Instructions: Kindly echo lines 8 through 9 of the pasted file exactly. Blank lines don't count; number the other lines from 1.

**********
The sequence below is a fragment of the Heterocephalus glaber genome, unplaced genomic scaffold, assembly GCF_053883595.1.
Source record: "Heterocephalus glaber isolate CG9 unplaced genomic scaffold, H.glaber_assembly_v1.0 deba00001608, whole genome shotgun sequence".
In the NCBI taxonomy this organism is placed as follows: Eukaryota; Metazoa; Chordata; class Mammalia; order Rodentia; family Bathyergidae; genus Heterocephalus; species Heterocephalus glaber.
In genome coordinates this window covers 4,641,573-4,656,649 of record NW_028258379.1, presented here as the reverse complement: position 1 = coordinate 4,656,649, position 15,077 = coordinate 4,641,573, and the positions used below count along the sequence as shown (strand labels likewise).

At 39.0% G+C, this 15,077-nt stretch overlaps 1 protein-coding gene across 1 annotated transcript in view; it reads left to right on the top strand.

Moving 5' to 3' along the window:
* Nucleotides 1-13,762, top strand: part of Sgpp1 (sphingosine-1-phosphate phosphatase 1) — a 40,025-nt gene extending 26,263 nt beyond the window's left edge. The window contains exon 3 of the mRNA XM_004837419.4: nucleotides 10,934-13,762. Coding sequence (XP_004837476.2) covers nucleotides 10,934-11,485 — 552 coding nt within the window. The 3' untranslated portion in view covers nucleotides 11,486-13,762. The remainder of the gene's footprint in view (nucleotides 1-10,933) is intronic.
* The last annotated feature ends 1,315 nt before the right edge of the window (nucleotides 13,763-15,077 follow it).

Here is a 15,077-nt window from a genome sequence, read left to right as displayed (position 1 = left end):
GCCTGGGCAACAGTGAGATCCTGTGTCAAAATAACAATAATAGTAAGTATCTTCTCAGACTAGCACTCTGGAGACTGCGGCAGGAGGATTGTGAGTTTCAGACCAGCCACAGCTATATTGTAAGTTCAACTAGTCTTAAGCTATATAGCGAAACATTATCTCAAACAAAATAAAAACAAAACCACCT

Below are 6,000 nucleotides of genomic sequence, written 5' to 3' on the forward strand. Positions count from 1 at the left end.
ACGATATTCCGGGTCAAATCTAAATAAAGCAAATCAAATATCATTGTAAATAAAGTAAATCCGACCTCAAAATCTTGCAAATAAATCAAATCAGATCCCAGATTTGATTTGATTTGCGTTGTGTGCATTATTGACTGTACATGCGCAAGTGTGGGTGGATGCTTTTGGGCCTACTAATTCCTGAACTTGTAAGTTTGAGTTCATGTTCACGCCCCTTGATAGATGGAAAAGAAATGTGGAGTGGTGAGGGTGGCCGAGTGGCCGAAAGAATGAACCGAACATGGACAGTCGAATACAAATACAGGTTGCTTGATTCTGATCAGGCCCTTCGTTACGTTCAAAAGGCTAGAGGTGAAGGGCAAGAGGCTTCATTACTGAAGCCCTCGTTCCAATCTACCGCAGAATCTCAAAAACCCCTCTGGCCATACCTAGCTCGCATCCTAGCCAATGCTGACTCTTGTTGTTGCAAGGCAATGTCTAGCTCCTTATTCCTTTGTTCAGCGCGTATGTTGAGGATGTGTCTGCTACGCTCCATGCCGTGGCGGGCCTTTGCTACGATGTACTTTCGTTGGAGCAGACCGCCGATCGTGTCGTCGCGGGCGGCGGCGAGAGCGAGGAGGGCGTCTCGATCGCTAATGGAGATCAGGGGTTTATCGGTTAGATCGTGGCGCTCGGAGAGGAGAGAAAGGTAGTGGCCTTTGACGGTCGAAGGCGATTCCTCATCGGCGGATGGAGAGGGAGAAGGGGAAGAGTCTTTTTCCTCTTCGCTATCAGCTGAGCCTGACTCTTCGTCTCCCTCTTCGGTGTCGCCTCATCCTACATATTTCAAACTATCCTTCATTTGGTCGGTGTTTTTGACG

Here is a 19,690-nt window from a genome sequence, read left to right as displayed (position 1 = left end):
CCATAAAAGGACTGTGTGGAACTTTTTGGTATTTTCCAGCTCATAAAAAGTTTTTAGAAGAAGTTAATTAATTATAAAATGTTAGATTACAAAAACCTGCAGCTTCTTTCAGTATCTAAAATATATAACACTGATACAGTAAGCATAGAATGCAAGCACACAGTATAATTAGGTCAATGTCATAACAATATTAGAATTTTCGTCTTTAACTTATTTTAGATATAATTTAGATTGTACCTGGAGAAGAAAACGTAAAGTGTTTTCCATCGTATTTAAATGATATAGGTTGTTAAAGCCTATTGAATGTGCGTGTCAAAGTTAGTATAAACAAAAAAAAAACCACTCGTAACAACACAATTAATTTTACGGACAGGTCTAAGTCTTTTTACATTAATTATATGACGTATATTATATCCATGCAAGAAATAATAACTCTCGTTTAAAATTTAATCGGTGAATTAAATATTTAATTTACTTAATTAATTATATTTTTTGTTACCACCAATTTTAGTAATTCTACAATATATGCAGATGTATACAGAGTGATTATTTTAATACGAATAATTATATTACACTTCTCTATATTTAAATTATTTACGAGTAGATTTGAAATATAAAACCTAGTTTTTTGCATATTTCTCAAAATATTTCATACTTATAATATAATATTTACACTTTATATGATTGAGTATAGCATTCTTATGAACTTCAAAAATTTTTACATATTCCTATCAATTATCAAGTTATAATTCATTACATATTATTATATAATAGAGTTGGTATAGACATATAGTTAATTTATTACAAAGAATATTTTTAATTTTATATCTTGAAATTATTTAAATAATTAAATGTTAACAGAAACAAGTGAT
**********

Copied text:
* The last annotated feature ends 1,315 nt before the right edge of the window (nucleotides 13,763-15,077 follow it).

Here is a 15,077-nt window from a genome sequence, read left to right as displayed (position 1 = left end):